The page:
Understanding Class-B Tr Dissipation graph - diyAudio
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Old 4th January 2013, 05:03 AM   #1
kroto is offline kroto  Indonesia
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Question Understanding Class-B Tr Dissipation graph

Vs= 70V, Load=4Ω
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circuit
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Q: Why the power curve was parabolic?
i.e. low and high output voltage has low dissipation.
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Last edited by kroto; 4th January 2013 at 06:11 AM. Reason: copyright issue
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Old 4th January 2013, 05:08 AM   #2
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P=Volts X Current

all current no volts, no power

all volts no current, no power

When the transistor is supplying lots of current with lots of volts still across it, dissipation is high.
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Old 4th January 2013, 05:09 AM   #3
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You know it's copyright material so why post the graph here?
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Old 4th January 2013, 06:27 AM   #4
kroto is offline kroto  Indonesia
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@Ian : I've change the image now. thanks.

@Andrew :
the LTspice formula to express Transistor Q1 dissipatioan is as follow:
V(Vcc,out)*Ic(Q1) + V(Vin,out)*Ib(Q1)

what is V(Vcc,out)? is that mean V(Vsupply-Vout)?
if I want to calculate power dissipation at output=10V,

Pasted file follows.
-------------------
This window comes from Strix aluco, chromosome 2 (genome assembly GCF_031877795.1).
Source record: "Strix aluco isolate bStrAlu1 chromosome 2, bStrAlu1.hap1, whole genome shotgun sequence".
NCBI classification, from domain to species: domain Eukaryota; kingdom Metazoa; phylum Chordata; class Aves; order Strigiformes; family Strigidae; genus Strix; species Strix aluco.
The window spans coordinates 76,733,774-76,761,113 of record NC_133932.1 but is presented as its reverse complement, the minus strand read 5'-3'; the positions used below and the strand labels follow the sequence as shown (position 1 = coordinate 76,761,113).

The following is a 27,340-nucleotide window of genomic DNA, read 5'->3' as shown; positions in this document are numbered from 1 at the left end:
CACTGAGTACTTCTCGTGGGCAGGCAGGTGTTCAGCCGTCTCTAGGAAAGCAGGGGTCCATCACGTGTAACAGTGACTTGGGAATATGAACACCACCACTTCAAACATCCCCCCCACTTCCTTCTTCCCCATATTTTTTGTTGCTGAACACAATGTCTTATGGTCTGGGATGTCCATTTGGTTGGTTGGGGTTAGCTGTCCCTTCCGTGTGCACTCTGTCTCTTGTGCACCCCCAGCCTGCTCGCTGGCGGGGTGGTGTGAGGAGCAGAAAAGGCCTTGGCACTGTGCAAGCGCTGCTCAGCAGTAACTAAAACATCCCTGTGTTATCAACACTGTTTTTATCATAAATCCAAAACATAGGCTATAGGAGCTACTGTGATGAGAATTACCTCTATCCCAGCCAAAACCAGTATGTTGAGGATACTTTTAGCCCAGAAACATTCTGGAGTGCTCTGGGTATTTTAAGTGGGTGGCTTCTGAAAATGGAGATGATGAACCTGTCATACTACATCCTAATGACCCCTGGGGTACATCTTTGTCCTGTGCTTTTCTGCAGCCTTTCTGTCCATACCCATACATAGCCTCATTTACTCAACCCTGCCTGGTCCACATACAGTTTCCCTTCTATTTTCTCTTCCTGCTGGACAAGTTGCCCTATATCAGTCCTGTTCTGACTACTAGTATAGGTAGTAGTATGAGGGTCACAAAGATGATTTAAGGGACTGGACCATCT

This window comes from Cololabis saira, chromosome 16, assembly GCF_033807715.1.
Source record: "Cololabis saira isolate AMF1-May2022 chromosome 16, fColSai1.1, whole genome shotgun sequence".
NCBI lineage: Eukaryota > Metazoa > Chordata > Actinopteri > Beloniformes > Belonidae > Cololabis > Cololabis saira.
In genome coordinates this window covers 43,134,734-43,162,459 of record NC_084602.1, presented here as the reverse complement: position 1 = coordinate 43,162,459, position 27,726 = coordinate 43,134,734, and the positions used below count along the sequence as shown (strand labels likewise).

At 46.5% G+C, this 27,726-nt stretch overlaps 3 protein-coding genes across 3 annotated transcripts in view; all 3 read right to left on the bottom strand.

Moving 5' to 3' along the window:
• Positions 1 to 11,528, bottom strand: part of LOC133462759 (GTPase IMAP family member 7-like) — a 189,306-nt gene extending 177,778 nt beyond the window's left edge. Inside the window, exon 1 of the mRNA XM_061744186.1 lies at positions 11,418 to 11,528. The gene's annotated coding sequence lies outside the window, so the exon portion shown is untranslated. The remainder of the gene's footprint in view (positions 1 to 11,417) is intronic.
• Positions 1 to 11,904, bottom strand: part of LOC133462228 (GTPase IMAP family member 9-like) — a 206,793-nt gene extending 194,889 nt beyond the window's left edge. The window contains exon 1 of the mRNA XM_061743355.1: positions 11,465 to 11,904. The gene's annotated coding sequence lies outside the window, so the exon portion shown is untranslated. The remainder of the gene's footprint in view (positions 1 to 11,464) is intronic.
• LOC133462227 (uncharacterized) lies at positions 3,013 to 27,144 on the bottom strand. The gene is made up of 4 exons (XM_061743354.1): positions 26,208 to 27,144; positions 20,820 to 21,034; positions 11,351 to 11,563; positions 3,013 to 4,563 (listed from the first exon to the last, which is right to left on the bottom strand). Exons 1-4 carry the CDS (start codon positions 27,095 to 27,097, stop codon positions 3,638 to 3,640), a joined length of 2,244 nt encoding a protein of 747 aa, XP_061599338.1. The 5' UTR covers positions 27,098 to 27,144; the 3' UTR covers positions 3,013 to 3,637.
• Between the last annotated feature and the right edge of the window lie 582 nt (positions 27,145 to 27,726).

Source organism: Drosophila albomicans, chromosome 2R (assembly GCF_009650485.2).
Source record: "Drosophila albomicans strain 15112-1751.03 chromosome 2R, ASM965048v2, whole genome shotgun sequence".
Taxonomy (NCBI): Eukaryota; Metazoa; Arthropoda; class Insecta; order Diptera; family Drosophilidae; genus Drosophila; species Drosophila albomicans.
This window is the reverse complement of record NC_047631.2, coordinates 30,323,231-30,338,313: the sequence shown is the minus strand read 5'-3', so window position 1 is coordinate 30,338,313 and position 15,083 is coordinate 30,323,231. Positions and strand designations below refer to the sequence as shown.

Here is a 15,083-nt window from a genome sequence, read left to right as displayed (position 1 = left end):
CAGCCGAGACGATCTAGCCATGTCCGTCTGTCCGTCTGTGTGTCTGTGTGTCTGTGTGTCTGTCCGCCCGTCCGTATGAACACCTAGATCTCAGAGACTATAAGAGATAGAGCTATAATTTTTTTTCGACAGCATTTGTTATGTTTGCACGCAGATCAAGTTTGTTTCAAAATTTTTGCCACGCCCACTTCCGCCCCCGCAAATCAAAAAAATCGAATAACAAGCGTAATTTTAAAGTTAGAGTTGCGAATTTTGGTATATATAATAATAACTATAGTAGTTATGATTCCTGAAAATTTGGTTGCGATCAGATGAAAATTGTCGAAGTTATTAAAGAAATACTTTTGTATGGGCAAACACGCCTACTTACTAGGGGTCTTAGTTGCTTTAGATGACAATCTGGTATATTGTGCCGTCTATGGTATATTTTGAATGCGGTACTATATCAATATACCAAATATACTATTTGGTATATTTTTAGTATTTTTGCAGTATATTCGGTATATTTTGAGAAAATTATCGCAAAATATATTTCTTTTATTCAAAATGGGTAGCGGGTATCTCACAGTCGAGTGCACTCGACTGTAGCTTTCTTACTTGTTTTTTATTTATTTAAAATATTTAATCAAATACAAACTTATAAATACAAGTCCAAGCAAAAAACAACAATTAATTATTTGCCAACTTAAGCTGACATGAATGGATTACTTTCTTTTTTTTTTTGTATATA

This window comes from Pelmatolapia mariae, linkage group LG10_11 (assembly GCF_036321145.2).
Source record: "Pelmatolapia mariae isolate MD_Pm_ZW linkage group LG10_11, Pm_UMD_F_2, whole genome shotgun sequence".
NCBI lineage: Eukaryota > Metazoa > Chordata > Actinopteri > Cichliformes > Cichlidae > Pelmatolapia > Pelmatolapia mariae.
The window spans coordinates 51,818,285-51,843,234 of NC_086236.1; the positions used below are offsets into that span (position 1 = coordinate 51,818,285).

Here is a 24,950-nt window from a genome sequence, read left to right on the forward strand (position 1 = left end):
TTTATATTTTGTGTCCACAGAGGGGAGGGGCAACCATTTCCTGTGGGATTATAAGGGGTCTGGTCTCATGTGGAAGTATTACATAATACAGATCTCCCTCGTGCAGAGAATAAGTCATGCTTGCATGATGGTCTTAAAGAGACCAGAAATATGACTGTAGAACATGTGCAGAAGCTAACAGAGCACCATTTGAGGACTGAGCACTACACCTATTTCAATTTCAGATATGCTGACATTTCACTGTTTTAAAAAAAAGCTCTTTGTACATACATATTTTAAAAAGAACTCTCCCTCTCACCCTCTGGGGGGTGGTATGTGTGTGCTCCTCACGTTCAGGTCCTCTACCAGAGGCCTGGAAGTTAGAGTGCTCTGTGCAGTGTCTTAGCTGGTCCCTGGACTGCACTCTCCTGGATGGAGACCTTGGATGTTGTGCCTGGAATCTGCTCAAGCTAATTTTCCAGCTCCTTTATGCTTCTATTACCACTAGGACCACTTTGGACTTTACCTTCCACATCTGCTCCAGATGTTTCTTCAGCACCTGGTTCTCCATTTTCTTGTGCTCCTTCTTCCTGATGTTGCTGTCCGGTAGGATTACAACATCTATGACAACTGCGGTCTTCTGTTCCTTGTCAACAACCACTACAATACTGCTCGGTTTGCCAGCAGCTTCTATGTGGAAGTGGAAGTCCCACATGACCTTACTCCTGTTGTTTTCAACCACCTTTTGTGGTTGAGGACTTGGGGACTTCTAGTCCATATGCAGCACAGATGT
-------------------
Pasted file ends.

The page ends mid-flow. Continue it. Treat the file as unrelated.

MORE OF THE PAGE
then it would be :
V(70-10)*2.5A = 150W + V(Vin,out)*Ib(Q1) [which is low enough]

that should be correct, right?
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Old 4th January 2013, 06:38 AM   #5
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That's right. That's also why an amp with 70v rails designed for a 4 ohm load will have many parallel output devices.

Last edited by Andrew Eckhardt; 4th January 2013 at 06:43 AM.
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Old 4th January 2013, 09:25 AM   #6
DF96 is offline DF96  England
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Quote:
Originally Posted by kroto
if I want to calculate power dissipation at output=10V,
then it would be :
V(70-10)*2.5A = 150W + V(Vin,out)*Ib(Q1) [which is low enough]
This appears to be a DC calculation. Fine for a servo mechanism, but for an audio amplifier you need to do an AC calculation and average over a complete cycle. To do this properly involves some simple calculus.
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Old 4th January 2013, 09:29 AM   #7
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Now throw in driving a reactive load like a speaker where the voltage is out of phase with the current. There will be situations where most of the voltage is across the transistor and most of the current flows at the same time. Once the instantaneous die temperature gets to critical it's sayonara! And for BJT's there is secondary breakdown.......
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